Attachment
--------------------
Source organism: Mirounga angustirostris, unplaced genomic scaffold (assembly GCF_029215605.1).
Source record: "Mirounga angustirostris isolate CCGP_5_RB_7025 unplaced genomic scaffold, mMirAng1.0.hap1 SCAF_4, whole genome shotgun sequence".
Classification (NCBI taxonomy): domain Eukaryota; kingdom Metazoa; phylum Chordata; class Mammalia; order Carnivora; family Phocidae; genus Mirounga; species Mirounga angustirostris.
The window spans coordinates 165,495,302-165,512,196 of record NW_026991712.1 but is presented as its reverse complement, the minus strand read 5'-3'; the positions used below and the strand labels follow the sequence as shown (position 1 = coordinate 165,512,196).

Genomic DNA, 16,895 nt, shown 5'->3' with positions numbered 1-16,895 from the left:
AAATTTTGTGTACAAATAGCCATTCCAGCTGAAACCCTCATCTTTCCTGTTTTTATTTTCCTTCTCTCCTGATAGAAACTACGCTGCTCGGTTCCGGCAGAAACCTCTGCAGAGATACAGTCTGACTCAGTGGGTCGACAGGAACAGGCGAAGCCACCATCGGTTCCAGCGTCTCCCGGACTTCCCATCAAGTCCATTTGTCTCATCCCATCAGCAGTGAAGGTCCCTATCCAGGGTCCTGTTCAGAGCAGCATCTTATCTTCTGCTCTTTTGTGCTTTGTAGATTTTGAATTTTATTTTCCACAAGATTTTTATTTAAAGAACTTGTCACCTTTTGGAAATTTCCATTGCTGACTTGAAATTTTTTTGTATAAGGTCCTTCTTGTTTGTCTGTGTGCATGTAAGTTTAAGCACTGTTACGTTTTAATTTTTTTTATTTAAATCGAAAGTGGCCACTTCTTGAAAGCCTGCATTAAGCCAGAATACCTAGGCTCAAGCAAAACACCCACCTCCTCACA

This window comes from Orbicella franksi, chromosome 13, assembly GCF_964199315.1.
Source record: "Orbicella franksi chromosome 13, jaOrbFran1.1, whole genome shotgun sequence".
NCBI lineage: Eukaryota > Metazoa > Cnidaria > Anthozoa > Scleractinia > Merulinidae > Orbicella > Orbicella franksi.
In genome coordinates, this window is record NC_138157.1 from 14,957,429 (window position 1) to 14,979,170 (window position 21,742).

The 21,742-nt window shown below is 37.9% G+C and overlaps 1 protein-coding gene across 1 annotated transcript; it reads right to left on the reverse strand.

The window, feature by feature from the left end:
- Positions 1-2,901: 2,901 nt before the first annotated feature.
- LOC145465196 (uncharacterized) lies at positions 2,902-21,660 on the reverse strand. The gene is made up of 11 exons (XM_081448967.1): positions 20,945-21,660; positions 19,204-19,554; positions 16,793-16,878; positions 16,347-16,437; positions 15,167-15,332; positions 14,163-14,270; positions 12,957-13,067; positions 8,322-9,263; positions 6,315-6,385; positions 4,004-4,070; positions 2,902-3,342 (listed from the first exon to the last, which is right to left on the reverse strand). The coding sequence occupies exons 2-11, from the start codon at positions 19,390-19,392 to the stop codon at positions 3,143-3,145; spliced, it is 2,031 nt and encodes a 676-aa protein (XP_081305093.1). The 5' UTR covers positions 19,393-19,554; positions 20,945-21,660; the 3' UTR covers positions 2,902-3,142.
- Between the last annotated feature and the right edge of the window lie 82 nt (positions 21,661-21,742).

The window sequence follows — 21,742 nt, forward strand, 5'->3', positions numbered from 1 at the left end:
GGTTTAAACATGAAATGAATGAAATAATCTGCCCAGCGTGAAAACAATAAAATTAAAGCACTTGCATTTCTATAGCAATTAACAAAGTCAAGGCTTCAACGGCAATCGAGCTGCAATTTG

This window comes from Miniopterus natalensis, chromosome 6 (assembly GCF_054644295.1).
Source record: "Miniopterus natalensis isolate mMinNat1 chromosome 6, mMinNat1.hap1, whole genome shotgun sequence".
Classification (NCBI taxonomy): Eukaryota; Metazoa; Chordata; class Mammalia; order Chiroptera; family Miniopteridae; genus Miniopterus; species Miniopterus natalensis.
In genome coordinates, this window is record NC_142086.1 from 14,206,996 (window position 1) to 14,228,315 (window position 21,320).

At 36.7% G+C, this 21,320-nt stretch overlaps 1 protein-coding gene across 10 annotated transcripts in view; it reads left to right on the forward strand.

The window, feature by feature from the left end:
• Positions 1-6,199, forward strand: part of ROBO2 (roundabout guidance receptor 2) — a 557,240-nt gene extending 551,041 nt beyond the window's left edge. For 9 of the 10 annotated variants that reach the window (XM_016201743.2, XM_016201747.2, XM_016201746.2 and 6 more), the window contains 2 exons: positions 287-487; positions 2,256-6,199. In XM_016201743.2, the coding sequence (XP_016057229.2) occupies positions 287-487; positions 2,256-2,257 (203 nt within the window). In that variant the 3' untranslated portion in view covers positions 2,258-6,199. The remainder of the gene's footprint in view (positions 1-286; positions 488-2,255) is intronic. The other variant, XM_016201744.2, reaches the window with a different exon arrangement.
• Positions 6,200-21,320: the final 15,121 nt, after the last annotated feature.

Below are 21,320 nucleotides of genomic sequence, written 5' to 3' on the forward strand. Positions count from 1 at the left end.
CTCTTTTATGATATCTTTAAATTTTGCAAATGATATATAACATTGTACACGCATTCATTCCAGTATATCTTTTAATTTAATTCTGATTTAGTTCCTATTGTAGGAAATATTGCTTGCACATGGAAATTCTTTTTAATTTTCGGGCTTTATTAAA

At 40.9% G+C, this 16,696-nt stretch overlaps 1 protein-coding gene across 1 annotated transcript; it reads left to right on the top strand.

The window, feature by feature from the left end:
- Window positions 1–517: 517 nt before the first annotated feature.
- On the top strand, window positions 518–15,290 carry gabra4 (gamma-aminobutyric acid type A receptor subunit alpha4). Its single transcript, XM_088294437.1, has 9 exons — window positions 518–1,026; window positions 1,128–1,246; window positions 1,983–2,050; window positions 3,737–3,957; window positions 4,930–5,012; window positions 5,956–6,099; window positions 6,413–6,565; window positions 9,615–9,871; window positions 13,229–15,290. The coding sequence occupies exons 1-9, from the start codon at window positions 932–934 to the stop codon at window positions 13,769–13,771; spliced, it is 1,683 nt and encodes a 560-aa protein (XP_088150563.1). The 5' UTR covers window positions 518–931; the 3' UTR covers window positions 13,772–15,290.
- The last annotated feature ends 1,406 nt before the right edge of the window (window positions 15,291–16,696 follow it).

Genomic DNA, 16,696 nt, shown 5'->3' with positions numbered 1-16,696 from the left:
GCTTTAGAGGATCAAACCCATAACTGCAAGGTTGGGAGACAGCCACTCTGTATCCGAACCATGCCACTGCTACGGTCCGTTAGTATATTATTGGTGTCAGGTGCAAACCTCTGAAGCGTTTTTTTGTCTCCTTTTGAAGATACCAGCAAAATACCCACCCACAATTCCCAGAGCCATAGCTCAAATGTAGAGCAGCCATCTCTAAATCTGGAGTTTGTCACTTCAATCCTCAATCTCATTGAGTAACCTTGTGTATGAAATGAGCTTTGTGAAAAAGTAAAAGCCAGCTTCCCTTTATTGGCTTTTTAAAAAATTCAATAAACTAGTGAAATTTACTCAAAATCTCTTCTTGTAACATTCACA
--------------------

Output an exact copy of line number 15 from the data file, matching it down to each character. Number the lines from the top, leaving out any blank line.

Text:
- Between the last annotated feature and the right edge of the window lie 82 nt (positions 21,661-21,742).